The wildlife here at grandpa’s orchard is incredible, one of the reasons that I wanted to come back to the orchard. I have lived in my VW van every summer for the last five years, so I have the opportunity to choose any of the wonderful habitats across colorado to view wildlife. Grandpa’s is special though. There is a shallow pond with cattails and other marsh-like plants growing throughout that the red winged black birds have taken to nesting in this summer. In the early spring I would see the colorful wing bars of the males as they chased the females around looking for a cloacal kiss in order to ensure the survival of the species. The chattering in the early dawn of all this years young is a testament to the success of their endeavors. Every morning there is an abundance of chatter in the marsh, and as I walk or ride my bike by to head back up to the house for another day of selling a stillness becomes where there was chatter while I was in bed. Two nights ago there was a great horned owl that graced my camp while I was laying in my hammock enjoying the stars. He/she made moves around the camp, silently due to the special feathers they have, perching in various spots and giving the quintessential hooting most people associate with owls. Whowho, whowhowho. WhoWho, whowhowho. Earlier in the season I saw frequently a family of foxes that dug a hole into the embankment which confines the irrigation water which runs through the property (what we water our trees with is piped, this open ditch water comes from farms upstream). When I’m lying in bed I occasionally will still hear the screech of the foxes. Yes, that is what the fox says: Rrreeeeaaaaahh, in a high octave, and with a short burst of vocal sound. Last night approaching my van after being out in town my dog and myself encountered a skunk. Which I obviously was quite panicked about, shouting to muddy to “leave it”, and taking a detour through the trees and across my garden to the van. The skunk must be looking for mice, like the ones that had taken up residence in a cupboard in my van that is my library. Nestled in my books earlier this week, I found that there were mice (a mother and three babies) that had taken the liberty of removing fiberglass insulation from the back of my refrigerator and making an nice cozy nest in the middle of my jumbled books. I went to remove these scoundrels three days later to find that the mother had moved her three offspring to another location. I haven’t moved my truck in a while, but I’m thinking that is where they went, a good ¼ mile away from the van, another well insulated home for winter she thought. I only assume this because I hear the chirping of the little rascals when I popped the hood to inspect the wiring under there to find out why my temperature gauge no longer moves from the cold setting. The wires that the little bastard chewed though are at least pretty accessible for repair, being right on top of the engine block. I may have to take that truck four wheeling to deter any further residence. On a sadder note, one skunk and two baby foxes perished this year due to their curiosity. They crawled into the irrigation piping while grandpa had the cap off after flushing out sediment, only to be trapped there when grandpa came back to cap it and put water back on. Flushing prior to capping may have saved them, but didn’t get done. Just another thing for this old farmer to remember. We also have occasional deer, which muddy does good at chasing from the garden area. The Deer are the reason that grandpa has never planted the lower field with young trees, bucks raking their antlers and destroying the phloem around the trunks.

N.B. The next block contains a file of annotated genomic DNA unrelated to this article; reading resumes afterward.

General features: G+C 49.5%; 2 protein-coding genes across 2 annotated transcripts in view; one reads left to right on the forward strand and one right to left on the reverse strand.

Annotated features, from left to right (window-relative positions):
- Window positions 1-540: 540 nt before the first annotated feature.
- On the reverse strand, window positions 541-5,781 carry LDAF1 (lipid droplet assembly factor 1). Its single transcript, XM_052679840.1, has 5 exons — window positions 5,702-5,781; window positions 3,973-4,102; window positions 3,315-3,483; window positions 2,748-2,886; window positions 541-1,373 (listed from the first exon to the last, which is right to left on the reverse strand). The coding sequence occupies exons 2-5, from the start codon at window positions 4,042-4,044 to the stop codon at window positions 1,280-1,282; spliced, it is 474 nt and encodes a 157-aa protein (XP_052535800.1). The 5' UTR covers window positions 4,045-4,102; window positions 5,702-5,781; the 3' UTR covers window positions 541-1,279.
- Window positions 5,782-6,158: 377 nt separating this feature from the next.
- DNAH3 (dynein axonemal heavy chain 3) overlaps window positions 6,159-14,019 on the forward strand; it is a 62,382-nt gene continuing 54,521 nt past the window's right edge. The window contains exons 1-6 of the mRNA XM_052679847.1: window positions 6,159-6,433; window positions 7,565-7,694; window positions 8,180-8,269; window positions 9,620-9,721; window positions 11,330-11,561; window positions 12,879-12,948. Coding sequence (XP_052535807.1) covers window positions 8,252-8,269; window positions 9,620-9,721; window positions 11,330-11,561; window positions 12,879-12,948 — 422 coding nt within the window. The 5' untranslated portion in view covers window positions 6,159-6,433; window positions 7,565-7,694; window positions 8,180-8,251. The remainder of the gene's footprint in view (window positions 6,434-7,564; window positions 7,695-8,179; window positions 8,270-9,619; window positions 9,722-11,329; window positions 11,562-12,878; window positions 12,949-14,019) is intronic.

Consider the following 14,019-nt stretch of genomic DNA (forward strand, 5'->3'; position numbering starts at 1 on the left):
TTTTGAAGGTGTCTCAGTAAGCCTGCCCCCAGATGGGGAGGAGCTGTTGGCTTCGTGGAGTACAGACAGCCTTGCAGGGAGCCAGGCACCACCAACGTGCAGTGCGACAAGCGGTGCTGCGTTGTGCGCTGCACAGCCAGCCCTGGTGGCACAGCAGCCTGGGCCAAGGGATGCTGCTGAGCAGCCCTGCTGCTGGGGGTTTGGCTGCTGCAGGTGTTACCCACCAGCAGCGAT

I have also determined by my observations that goatheads are evolved to transport themselves by petroleum based tires, and doing a good job. Most, if not all, of the main driving zones here at the orchard are covered with them, which also accounts for the three bike tubes that I had to buy while working here this summer: Two of which were thorn resistant and several mm thick.